If you read my blog, you know how I feel about Search.  It performs really well in the near term but can quickly grow to be less and less effective over time.  The most successful campaign will quickly become the most expensive if you don’t know what you’re doing or if you leave it on auto-pilot.  So you have to stay on top if it and know that you can’t stay with the terms that work for you now, long-term.  The rates will climb as they perform so set your thresholds and when you hit them, dump the terms and move on. 


 


Using a SEO provider will be helpful if you are buying in volume.  Ad servers that provide SEO integrated with their tools are a nicety since the reports are integrated with the banner campaigns, but remember you are getting a service that is outside of the wheelhouse of what ad servers do.  It’s always best going to people who are working at their core competency.    SEO is a technical science that is still rapidly evolving (believe it or not).  Google has changed the Adwords pricing model so now it costs more to keep checking the bids, so technically-advancing SEO companies will be gaining ground faster than ad servers for whom SEO is peripheral to their business. 


 


Banner advertising is a foundation of a campaign.  Now we can look at both Direct Response and Branding campaigns.  If you’re running direct response, it’s CPA all the way or remnant network inventory at remnant-priced CPMs.  Remnant inventory should not be getting more expensive.  More people going online every day and spending more time online every day means more inventory so buy aggressively.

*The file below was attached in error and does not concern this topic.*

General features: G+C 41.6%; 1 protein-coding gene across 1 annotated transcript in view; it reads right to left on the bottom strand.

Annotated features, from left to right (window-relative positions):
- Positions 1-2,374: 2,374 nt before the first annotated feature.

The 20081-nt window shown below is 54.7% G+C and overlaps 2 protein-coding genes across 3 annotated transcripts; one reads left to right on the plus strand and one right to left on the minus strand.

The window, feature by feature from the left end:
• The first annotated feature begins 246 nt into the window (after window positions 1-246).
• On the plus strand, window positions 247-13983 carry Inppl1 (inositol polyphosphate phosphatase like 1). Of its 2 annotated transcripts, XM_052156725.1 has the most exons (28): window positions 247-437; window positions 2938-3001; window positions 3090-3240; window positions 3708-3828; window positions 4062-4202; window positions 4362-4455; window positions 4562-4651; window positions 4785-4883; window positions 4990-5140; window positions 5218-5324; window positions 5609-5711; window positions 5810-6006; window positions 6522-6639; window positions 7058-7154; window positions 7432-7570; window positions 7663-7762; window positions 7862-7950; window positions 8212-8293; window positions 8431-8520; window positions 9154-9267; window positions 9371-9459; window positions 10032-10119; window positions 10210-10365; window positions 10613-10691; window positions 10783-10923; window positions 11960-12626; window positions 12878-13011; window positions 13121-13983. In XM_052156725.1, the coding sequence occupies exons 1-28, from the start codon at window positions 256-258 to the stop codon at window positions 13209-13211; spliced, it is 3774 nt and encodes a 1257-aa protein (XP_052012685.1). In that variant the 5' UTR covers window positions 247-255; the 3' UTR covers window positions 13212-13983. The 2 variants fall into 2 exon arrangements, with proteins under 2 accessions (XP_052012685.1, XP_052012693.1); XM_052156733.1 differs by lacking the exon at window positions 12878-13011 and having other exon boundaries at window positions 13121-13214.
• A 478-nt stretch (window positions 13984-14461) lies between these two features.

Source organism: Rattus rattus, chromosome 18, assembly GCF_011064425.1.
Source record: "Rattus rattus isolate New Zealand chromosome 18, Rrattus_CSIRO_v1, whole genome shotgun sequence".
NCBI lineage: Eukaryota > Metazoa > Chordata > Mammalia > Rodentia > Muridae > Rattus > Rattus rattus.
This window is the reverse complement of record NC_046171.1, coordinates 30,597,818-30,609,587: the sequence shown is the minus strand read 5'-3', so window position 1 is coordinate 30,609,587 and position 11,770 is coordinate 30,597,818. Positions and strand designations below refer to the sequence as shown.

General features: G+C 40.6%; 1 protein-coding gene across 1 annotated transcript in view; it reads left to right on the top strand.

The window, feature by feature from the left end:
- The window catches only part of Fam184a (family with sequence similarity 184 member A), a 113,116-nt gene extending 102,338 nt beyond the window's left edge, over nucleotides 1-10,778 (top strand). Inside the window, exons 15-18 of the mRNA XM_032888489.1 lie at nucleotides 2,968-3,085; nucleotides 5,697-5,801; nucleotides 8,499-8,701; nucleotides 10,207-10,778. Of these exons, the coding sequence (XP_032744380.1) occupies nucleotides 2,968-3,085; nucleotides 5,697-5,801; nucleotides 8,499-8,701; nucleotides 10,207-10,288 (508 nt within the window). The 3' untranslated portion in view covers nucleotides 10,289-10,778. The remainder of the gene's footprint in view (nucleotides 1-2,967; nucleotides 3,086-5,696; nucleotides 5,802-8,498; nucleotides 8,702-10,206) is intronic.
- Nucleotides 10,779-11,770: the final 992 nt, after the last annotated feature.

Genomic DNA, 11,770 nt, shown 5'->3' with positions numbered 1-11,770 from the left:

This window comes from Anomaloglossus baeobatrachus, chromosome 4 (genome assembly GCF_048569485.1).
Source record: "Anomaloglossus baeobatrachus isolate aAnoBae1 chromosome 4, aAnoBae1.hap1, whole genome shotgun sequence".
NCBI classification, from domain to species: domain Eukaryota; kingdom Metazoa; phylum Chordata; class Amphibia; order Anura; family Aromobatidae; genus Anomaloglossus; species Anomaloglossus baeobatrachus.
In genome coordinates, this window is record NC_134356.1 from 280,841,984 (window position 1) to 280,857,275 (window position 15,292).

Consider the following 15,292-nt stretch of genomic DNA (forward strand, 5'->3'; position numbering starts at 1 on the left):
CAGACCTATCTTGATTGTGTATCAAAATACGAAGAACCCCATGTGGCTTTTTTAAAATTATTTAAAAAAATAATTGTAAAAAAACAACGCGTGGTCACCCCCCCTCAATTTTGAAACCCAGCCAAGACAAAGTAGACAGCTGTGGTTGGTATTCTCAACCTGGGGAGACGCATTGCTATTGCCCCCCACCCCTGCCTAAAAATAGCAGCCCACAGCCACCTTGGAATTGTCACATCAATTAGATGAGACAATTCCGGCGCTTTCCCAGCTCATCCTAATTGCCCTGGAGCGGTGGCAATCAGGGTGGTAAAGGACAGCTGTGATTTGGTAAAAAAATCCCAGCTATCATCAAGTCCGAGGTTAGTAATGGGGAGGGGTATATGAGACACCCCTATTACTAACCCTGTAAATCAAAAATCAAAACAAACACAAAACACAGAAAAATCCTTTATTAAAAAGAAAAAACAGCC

If you use an ad server with DR, you will gain the ability to A/B test creative and messages and optimize your campaign.  In turn, you will generate more leads from the networks and sites.  Obviously you’re not going to go with an ad server if you’re buying on CPA alone.  The ad serving costs will be astronomical.  But if you have CPM buys you should run them through the ad server and then run the same creative through your CPA buys. 


 


Try to always have at least some CPM portion buy even if you are a Direct Response advertiser so that you can be testing and improving your creative.  The reason for doing this is that networks who are delivering to you on a CPA are optimizing their inventory.  As your performance drops, your ad play drops.  You won’t even know when or why it is happening or which of your banners are producing the decrease in performance of plays vs. click-thrus but your lead flow will diminish.  So have a place to be testing creative so you can float optimized creative through your CPA buys.